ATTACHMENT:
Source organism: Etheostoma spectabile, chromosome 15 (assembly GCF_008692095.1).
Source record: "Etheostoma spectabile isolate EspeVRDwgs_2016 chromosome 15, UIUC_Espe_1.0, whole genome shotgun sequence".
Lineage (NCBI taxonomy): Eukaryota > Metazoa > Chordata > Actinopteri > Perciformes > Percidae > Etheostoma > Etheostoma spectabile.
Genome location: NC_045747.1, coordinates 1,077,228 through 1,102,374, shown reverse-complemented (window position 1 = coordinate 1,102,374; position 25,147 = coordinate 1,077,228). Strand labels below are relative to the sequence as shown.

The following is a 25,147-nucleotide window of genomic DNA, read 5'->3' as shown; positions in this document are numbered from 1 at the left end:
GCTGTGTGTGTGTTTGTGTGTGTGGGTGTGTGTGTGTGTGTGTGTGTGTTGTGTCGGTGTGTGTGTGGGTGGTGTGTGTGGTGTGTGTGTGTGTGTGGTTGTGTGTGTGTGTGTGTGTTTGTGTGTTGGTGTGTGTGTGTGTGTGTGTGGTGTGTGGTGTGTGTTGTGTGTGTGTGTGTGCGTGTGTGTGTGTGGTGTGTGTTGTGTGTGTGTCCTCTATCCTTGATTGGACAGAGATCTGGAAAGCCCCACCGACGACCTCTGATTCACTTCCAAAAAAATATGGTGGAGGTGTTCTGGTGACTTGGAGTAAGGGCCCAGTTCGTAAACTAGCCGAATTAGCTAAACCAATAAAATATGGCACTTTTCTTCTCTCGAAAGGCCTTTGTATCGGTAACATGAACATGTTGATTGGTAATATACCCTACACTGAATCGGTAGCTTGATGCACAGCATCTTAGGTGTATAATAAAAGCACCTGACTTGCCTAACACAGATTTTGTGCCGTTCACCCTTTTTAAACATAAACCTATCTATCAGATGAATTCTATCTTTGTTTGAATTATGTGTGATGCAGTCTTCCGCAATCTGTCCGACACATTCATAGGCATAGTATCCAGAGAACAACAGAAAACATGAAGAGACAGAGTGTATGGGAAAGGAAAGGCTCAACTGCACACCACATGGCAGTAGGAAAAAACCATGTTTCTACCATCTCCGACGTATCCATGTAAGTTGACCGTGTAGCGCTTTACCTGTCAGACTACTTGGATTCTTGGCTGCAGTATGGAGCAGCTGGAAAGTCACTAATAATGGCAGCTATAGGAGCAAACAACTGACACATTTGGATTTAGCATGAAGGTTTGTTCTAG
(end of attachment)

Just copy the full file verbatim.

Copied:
Source organism: Etheostoma spectabile, chromosome 15 (assembly GCF_008692095.1).
Source record: "Etheostoma spectabile isolate EspeVRDwgs_2016 chromosome 15, UIUC_Espe_1.0, whole genome shotgun sequence".
Lineage (NCBI taxonomy): Eukaryota > Metazoa > Chordata > Actinopteri > Perciformes > Percidae > Etheostoma > Etheostoma spectabile.
Genome location: NC_045747.1, coordinates 1,077,228 through 1,102,374, shown reverse-complemented (window position 1 = coordinate 1,102,374; position 25,147 = coordinate 1,077,228). Strand labels below are relative to the sequence as shown.

The following is a 25,147-nucleotide window of genomic DNA, read 5'->3' as shown; positions in this document are numbered from 1 at the left end:
GCTGTGTGTGTGTTTGTGTGTGTGGGTGTGTGTGTGTGTGTGTGTGTGTTGTGTCGGTGTGTGTGTGGGTGGTGTGTGTGGTGTGTGTGTGTGTGTGGTTGTGTGTGTGTGTGTGTGTTTGTGTGTTGGTGTGTGTGTGTGTGTGTGTGGTGTGTGGTGTGTGTTGTGTGTGTGTGTGTGCGTGTGTGTGTGTGGTGTGTGTTGTGTGTGTGTCCTCTATCCTTGATTGGACAGAGATCTGGAAAGCCCCACCGACGACCTCTGATTCACTTCCAAAAAAATATGGTGGAGGTGTTCTGGTGACTTGGAGTAAGGGCCCAGTTCGTAAACTAGCCGAATTAGCTAAACCAATAAAATATGGCACTTTTCTTCTCTCGAAAGGCCTTTGTATCGGTAACATGAACATGTTGATTGGTAATATACCCTACACTGAATCGGTAGCTTGATGCACAGCATCTTAGGTGTATAATAAAAGCACCTGACTTGCCTAACACAGATTTTGTGCCGTTCACCCTTTTTAAACATAAACCTATCTATCAGATGAATTCTATCTTTGTTTGAATTATGTGTGATGCAGTCTTCCGCAATCTGTCCGACACATTCATAGGCATAGTATCCAGAGAACAACAGAAAACATGAAGAGACAGAGTGTATGGGAAAGGAAAGGCTCAACTGCACACCACATGGCAGTAGGAAAAAACCATGTTTCTACCATCTCCGACGTATCCATGTAAGTTGACCGTGTAGCGCTTTACCTGTCAGACTACTTGGATTCTTGGCTGCAGTATGGAGCAGCTGGAAAGTCACTAATAATGGCAGCTATAGGAGCAAACAACTGACACATTTGGATTTAGCATGAAGGTTTGTTCTAG